Channel 9 News reported that one of two men charged with raping a woman was denied bail last week. Despite what the headline says, the men are not charged with raping a car, they’re charged with raping a woman.

This commentary is not about his guilt or innocence, which can only be determined by a court. This is about how the charges against him are (or are not) described.

This is one of the many ways in which men’s violence against women is minimised in the media. They usually fit into one of three categories: invisible perpetrators, invisible victims or blameable victims.

In this case the alleged victim is invisible. She’s not mentioned in the headline. Her very existence was erased and replaced with the location of the alleged crime.

If you haven’t watch Jackson Katz’ TED talk on violence against women I highly recommend it. He’s talking about the general conversation about men’s violence but he perfectly demonstrates the problem with the way the media reports this stuff. I’m slightly paraphrasing his examples here, but the principle is unchanged.

We start with a very basic sentence: “John raped Mary.” John is the subject, rape is the verb, Mary is the object.  Three words to describe exactly what happened.

The second sentence says the same thing in the passive voice. “Mary was raped by John.” The focus shifts from John to Mary but the sentence is still describing what happened.

The third sentence, John is invisible and all we see is that “Mary was raped” and now it’s all about Mary. John is gone and we’re wondering why Mary was raped.

“Mary is a rape victim” The last sentence has changed what John did to Mary into her very identity and John is not relevant to the conversation.

So which of these four sentences is the most accurate description of what happened between John and Mary?

It’s not that last one. Mary is not a rape victim, she’s a person. She’s Mary. People who have been raped do not become what was done to them. It does not define them. It was a crime someone else chose to commit against them.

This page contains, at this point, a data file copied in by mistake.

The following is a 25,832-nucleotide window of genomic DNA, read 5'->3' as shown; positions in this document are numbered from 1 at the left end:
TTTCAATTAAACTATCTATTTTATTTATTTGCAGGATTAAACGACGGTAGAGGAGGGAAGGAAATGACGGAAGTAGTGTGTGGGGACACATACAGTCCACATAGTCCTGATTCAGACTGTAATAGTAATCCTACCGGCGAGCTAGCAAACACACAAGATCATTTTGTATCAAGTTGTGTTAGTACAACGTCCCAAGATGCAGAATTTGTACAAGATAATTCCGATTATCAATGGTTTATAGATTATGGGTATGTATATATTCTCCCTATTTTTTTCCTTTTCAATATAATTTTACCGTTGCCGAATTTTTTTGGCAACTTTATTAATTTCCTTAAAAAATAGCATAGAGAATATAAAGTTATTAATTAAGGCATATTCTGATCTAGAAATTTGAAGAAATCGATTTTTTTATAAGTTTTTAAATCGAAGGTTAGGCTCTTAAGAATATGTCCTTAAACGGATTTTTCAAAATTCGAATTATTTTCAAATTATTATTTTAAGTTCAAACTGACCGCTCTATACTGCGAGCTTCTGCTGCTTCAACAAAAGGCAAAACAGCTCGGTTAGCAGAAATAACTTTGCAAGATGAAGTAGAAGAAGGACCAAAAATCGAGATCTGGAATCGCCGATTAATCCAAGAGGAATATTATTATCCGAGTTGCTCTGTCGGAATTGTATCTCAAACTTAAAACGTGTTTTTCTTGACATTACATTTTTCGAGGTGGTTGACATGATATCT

It’s not the third one, that only tells half the story. It tells us about Mary but nothing about John. John was the one who committed the crime. The story is about the acts he chose to commit and the affect it had on Mary. If John isn’t in the headline it’s only telling half the story.

The second sentence describes the entire event but it does so in the passive voice – something we are taught in journalism 101 to avoid. In this case we are putting Mary at the front of the sentence, making her the subject and the focus, John trails off at the end.

So that first sentence, “John raped Mary” is the only one that accurately reported what happened. John is the subject of the sentence because it was his choice to commit rape and that choice is the only factor that caused the crime. That he chose to rape Mary is there and that it was rape it there. Three words is all it takes to tell you what happened.

But almost every headline about men’s violence against women is a variation of one of the other three sentences. The “John raped Mary” structure, the only one that is accurate and in the active voice journalists are always supposed to use, that’s the one you almost never see.

This is the basis for most of the work I do on FixedIt.

There’s a reason I focus so strongly on headlines. Most people don’t consume news by reading a print newspaper from cover to cover. Only some people go directly to the home page of a news outlet. Most people get news links from social media, and the most likely source is Facebook. But regardless of the source, we see far more headlines than we click on.

Something like 80 percent of the headlines we see, we never click through to read the article. We’re not necessarily thinking very much about the headlines we don’t click on, but we see them. And without being consciously aware that it’s happening they are still describing something to us. When they fit our subconscious bias or when they’re underpinned myths about violence and repeat them over and over again, they reinforce them in our minds, but we don’t really notice that it’s happening.

The things we don’t notice are far more dangerous than the things we do notice.

Headlines matter and this is why FixedIt exists.

FixedIt is an ongoing project to push back against the media’s constant erasure of violent men and blaming of innocent victims. If you would like to help fund it – even $5 a month makes a big difference – please consider becoming a Patron

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